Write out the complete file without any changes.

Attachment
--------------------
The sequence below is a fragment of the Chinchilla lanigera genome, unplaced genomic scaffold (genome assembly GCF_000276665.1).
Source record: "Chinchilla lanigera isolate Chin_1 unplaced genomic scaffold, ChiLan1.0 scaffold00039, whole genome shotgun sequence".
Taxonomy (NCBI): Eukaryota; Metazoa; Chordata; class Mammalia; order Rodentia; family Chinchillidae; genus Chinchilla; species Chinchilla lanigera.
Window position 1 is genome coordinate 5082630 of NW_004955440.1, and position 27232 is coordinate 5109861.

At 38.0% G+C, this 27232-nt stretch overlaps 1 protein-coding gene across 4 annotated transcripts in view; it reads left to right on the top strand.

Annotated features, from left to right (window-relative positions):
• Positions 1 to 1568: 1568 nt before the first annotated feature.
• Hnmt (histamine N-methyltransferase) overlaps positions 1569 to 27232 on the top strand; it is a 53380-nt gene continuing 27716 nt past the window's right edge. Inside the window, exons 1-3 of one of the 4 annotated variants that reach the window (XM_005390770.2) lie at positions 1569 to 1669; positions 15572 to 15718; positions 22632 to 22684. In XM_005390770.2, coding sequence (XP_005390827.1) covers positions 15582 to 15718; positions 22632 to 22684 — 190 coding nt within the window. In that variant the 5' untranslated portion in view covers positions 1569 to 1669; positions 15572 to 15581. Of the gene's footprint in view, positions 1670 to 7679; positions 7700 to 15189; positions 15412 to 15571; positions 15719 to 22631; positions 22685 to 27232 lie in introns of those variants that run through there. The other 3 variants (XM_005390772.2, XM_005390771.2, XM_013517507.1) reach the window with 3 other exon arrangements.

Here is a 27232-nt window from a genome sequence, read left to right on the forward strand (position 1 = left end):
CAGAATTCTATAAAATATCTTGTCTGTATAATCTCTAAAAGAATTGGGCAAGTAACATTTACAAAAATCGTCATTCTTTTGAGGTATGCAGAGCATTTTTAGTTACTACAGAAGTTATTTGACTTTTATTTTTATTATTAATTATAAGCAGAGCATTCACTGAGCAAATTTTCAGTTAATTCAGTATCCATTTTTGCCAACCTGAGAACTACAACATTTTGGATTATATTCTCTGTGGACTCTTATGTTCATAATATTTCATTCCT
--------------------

The sequence below is a fragment of the Chinchilla lanigera genome, unplaced genomic scaffold (genome assembly GCF_000276665.1).
Source record: "Chinchilla lanigera isolate Chin_1 unplaced genomic scaffold, ChiLan1.0 scaffold00039, whole genome shotgun sequence".
Taxonomy (NCBI): Eukaryota; Metazoa; Chordata; class Mammalia; order Rodentia; family Chinchillidae; genus Chinchilla; species Chinchilla lanigera.
Window position 1 is genome coordinate 5082630 of NW_004955440.1, and position 27232 is coordinate 5109861.

At 38.0% G+C, this 27232-nt stretch overlaps 1 protein-coding gene across 4 annotated transcripts in view; it reads left to right on the top strand.

Annotated features, from left to right (window-relative positions):
• Positions 1 to 1568: 1568 nt before the first annotated feature.
• Hnmt (histamine N-methyltransferase) overlaps positions 1569 to 27232 on the top strand; it is a 53380-nt gene continuing 27716 nt past the window's right edge. Inside the window, exons 1-3 of one of the 4 annotated variants that reach the window (XM_005390770.2) lie at positions 1569 to 1669; positions 15572 to 15718; positions 22632 to 22684. In XM_005390770.2, coding sequence (XP_005390827.1) covers positions 15582 to 15718; positions 22632 to 22684 — 190 coding nt within the window. In that variant the 5' untranslated portion in view covers positions 1569 to 1669; positions 15572 to 15581. Of the gene's footprint in view, positions 1670 to 7679; positions 7700 to 15189; positions 15412 to 15571; positions 15719 to 22631; positions 22685 to 27232 lie in introns of those variants that run through there. The other 3 variants (XM_005390772.2, XM_005390771.2, XM_013517507.1) reach the window with 3 other exon arrangements.

Here is a 27232-nt window from a genome sequence, read left to right on the forward strand (position 1 = left end):
CAGAATTCTATAAAATATCTTGTCTGTATAATCTCTAAAAGAATTGGGCAAGTAACATTTACAAAAATCGTCATTCTTTTGAGGTATGCAGAGCATTTTTAGTTACTACAGAAGTTATTTGACTTTTATTTTTATTATTAATTATAAGCAGAGCATTCACTGAGCAAATTTTCAGTTAATTCAGTATCCATTTTTGCCAACCTGAGAACTACAACATTTTGGATTATATTCTCTGTGGACTCTTATGTTCATAATATTTCATTCCT